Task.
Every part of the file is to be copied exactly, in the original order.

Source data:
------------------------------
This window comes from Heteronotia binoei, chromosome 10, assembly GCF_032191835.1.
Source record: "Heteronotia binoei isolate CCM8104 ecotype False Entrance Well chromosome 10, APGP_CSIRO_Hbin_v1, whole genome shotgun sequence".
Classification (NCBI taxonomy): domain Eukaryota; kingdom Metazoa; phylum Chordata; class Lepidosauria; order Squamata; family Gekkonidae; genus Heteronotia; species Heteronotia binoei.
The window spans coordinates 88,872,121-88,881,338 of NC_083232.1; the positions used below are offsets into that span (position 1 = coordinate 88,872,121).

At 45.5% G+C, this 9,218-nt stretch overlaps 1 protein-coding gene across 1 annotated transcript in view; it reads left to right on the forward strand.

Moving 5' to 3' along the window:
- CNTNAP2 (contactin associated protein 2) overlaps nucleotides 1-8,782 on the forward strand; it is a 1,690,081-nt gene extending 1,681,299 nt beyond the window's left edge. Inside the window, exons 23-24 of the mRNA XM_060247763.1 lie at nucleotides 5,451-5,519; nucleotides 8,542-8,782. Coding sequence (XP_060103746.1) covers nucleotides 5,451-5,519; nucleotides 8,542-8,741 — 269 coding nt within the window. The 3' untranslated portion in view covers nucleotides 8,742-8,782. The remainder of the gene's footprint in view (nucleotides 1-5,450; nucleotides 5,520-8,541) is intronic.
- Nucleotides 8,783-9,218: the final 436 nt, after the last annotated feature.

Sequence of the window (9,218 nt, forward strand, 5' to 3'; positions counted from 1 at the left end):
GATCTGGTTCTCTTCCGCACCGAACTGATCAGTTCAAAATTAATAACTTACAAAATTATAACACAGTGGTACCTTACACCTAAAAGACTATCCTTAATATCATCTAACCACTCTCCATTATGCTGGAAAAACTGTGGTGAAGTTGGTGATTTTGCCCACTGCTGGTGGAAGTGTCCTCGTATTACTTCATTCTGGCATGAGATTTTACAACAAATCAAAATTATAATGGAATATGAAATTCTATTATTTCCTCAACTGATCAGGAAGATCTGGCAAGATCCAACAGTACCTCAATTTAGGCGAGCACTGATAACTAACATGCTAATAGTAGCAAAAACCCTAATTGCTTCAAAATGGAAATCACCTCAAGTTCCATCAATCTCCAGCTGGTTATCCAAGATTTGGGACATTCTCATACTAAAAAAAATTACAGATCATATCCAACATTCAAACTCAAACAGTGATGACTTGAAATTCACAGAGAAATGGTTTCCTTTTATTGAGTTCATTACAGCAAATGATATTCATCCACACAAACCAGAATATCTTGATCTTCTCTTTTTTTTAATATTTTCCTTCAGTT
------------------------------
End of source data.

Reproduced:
This window comes from Heteronotia binoei, chromosome 10, assembly GCF_032191835.1.
Source record: "Heteronotia binoei isolate CCM8104 ecotype False Entrance Well chromosome 10, APGP_CSIRO_Hbin_v1, whole genome shotgun sequence".
Classification (NCBI taxonomy): domain Eukaryota; kingdom Metazoa; phylum Chordata; class Lepidosauria; order Squamata; family Gekkonidae; genus Heteronotia; species Heteronotia binoei.
The window spans coordinates 88,872,121-88,881,338 of NC_083232.1; the positions used below are offsets into that span (position 1 = coordinate 88,872,121).

At 45.5% G+C, this 9,218-nt stretch overlaps 1 protein-coding gene across 1 annotated transcript in view; it reads left to right on the forward strand.

Moving 5' to 3' along the window:
- CNTNAP2 (contactin associated protein 2) overlaps nucleotides 1-8,782 on the forward strand; it is a 1,690,081-nt gene extending 1,681,299 nt beyond the window's left edge. Inside the window, exons 23-24 of the mRNA XM_060247763.1 lie at nucleotides 5,451-5,519; nucleotides 8,542-8,782. Coding sequence (XP_060103746.1) covers nucleotides 5,451-5,519; nucleotides 8,542-8,741 — 269 coding nt within the window. The 3' untranslated portion in view covers nucleotides 8,742-8,782. The remainder of the gene's footprint in view (nucleotides 1-5,450; nucleotides 5,520-8,541) is intronic.
- Nucleotides 8,783-9,218: the final 436 nt, after the last annotated feature.

Sequence of the window (9,218 nt, forward strand, 5' to 3'; positions counted from 1 at the left end):
GATCTGGTTCTCTTCCGCACCGAACTGATCAGTTCAAAATTAATAACTTACAAAATTATAACACAGTGGTACCTTACACCTAAAAGACTATCCTTAATATCATCTAACCACTCTCCATTATGCTGGAAAAACTGTGGTGAAGTTGGTGATTTTGCCCACTGCTGGTGGAAGTGTCCTCGTATTACTTCATTCTGGCATGAGATTTTACAACAAATCAAAATTATAATGGAATATGAAATTCTATTATTTCCTCAACTGATCAGGAAGATCTGGCAAGATCCAACAGTACCTCAATTTAGGCGAGCACTGATAACTAACATGCTAATAGTAGCAAAAACCCTAATTGCTTCAAAATGGAAATCACCTCAAGTTCCATCAATCTCCAGCTGGTTATCCAAGATTTGGGACATTCTCATACTAAAAAAAATTACAGATCATATCCAACATTCAAACTCAAACAGTGATGACTTGAAATTCACAGAGAAATGGTTTCCTTTTATTGAGTTCATTACAGCAAATGATATTCATCCACACAAACCAGAATATCTTGATCTTCTCTTTTTTTTAATATTTTCCTTCAGTT